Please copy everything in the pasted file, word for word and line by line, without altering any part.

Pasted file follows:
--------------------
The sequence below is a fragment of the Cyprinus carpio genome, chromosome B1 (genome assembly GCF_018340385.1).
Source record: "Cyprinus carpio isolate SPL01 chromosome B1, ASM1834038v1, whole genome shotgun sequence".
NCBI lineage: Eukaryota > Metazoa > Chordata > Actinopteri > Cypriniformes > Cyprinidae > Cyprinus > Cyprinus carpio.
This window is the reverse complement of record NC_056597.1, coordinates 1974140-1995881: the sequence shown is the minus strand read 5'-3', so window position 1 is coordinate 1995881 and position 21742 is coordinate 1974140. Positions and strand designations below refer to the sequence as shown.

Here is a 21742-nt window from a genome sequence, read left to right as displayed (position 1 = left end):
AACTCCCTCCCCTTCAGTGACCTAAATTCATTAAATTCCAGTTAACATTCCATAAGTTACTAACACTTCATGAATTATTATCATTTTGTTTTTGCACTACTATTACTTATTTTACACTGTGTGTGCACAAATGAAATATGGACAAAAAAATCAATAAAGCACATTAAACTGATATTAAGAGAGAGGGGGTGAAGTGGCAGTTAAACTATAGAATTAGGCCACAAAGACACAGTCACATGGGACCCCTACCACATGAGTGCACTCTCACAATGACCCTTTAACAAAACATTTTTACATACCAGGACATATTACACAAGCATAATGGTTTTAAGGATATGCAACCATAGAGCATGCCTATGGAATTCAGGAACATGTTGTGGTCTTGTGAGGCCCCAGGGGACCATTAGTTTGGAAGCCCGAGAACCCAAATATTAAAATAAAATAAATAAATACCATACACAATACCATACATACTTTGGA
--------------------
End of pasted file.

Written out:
The sequence below is a fragment of the Cyprinus carpio genome, chromosome B1 (genome assembly GCF_018340385.1).
Source record: "Cyprinus carpio isolate SPL01 chromosome B1, ASM1834038v1, whole genome shotgun sequence".
NCBI lineage: Eukaryota > Metazoa > Chordata > Actinopteri > Cypriniformes > Cyprinidae > Cyprinus > Cyprinus carpio.
This window is the reverse complement of record NC_056597.1, coordinates 1974140-1995881: the sequence shown is the minus strand read 5'-3', so window position 1 is coordinate 1995881 and position 21742 is coordinate 1974140. Positions and strand designations below refer to the sequence as shown.

Here is a 21742-nt window from a genome sequence, read left to right as displayed (position 1 = left end):
AACTCCCTCCCCTTCAGTGACCTAAATTCATTAAATTCCAGTTAACATTCCATAAGTTACTAACACTTCATGAATTATTATCATTTTGTTTTTGCACTACTATTACTTATTTTACACTGTGTGTGCACAAATGAAATATGGACAAAAAAATCAATAAAGCACATTAAACTGATATTAAGAGAGAGGGGGTGAAGTGGCAGTTAAACTATAGAATTAGGCCACAAAGACACAGTCACATGGGACCCCTACCACATGAGTGCACTCTCACAATGACCCTTTAACAAAACATTTTTACATACCAGGACATATTACACAAGCATAATGGTTTTAAGGATATGCAACCATAGAGCATGCCTATGGAATTCAGGAACATGTTGTGGTCTTGTGAGGCCCCAGGGGACCATTAGTTTGGAAGCCCGAGAACCCAAATATTAAAATAAAATAAATAAATACCATACACAATACCATACATACTTTGGA